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Unread 02-16-2008, 07:25 AM   #1
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Default paint

who has the best paint for these plastic carts ? The old metal ones weren't a problem but the paint for them peels very easy on the plastic .
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Unread 02-16-2008, 09:06 AM   #2
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Default Re: paint

Well what Ive always heard is that its more in the prep with the paint than the paint itself.

I used paint prepped for a Corvette thats made to flex. I have taken good care of it waxing it alot and it still looks like new after a year of mudding and trail riding. What color paint were you thinking about?

Heres how mine came out...
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Unread 02-16-2008, 09:53 AM   #3
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Default Re: paint

Petty Blue w/ G.M. orange trim
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Unread 02-16-2008, 10:04 AM   #4
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Default Re: paint

I just did a repaint on my old cart. I used the 'rattle can' method, and used Krylon. Spend 90% of your time with the prep, sanding, filling, sanding, sanding, going up to at least 400 grit. A good cleaning and wipedown before you shoot a drop of paint. Sand between each coat with another good cleaning and wipedown. After the 'color' is down, repeat the process with several clearcoats.....
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Unread 02-16-2008, 01:41 PM   #5
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Default Re: paint

Prep work is the most important. You can also use a plastic promoter and a flex additive to the the paint to help. I have painted them using and not using the products and the paint didnt peel. The paint will flex some with out the flex additive, but a major bump will chip or crack the paint.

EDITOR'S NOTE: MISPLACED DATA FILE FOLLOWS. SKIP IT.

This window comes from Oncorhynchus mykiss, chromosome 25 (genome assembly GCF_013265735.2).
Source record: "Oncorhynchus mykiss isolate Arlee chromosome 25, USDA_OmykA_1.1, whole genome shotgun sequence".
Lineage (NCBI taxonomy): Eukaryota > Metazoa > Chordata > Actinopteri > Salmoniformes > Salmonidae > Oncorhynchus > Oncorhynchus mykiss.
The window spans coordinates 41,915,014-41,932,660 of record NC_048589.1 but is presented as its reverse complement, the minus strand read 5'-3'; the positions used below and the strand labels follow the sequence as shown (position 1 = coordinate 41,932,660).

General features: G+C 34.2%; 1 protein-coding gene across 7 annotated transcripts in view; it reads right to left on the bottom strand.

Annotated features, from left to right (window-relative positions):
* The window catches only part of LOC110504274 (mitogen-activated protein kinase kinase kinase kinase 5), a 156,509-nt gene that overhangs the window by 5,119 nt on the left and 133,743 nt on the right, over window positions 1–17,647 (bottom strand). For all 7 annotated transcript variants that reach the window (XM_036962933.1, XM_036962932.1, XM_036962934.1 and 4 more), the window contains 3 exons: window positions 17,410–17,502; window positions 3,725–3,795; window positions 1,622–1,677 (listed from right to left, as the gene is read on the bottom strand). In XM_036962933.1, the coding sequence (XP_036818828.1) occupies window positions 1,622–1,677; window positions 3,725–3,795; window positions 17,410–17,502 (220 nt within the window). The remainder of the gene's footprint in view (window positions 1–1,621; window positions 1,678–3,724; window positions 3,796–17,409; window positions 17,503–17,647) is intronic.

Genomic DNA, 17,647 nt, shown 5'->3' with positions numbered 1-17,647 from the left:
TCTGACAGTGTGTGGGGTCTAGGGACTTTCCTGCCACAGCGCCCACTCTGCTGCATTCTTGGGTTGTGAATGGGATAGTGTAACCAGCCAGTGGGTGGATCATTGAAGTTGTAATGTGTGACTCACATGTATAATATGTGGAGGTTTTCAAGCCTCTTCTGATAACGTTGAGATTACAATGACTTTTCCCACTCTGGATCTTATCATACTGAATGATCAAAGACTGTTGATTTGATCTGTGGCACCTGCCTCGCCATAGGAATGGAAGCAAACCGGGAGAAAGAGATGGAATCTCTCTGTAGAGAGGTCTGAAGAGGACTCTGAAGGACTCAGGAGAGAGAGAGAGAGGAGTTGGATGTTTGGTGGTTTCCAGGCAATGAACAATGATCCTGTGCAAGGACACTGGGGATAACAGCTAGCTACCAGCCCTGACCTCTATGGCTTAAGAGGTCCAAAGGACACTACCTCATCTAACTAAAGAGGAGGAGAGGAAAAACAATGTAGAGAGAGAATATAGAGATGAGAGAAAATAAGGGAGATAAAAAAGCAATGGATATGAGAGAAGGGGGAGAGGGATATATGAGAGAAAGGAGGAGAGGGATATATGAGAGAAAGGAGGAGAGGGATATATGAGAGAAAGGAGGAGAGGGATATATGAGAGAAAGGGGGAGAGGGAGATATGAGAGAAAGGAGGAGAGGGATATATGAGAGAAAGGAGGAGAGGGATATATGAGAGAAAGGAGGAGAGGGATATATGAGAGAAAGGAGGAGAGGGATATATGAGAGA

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Unread 02-16-2008, 04:10 PM   #6
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Default Re: paint

if you don't use flex additive and plastic promoter you can kiss the job good by also make sure it super clean and free of any type of contaminant's especially silicone products (armor all)


Quote:
Originally Posted by craig tn View Post
Prep work is the most important. You can also use a plastic promoter and a flex additive to the the paint to help. I have painted them using and not using the products and the paint didnt peel. The paint will flex some with out the flex additive, but a major bump will chip or crack the paint.
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Unread 07-27-2008, 01:33 PM   #7
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Default Re: paint

BandNdesigns.com there's some good info on painting plastics.. or drop us an email and we'll help you out
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Unread 07-27-2008, 06:48 PM   #8
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Default Re: paint

make sure to use bulldog primer it makes paint stick to plastic and flex with out cracking and prep is very important light scuff all surface with scotch bright and wash if there is any oil on it you will get fish eyes in paint.
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Unread 07-28-2008, 08:47 PM   #9
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Default Re: paint

Not sure how hard it is to get but a product called "Slide" will remove any oil and not deform the plastic.
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Unread 07-28-2008, 08:52 PM   #10
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Default Re: paint

basically MUST use an adhesion promoter. we sand blast the plastics with an abrasive to scuff it up nicely.... use a commercial plastic cleaner with pumice in it and a red scotebrite to further clean and scuff the plastics. spray 2-3 coats of plastic adhesion promoter... let dry (follow instructions to a T!!!) the paint will not act right if the promoter is not fully dry.


spray a extremely flexible primer, let cure, sand, clean, tack off, start painting, clear, etc.

a lot of urethanes now have a flex additive already in them as well as clear coats (automotive paints)

the key is in the prepping though.



there's other alternatives such as adhesion promoter primers such as 'bumper cladding' it's thin.... so may take more coats to fill in your scratches if you do not sand them enough to begin with... but this saves a lot of prepping actually... you dont HAVE to scuff the plastics with it... but we always have just to be on the safe side..

bumper cladding is the same primer/adhesion promoter most dealership body shops use for plastic bumpers on factory cars. they also come in a vast amount of automotive factory colors
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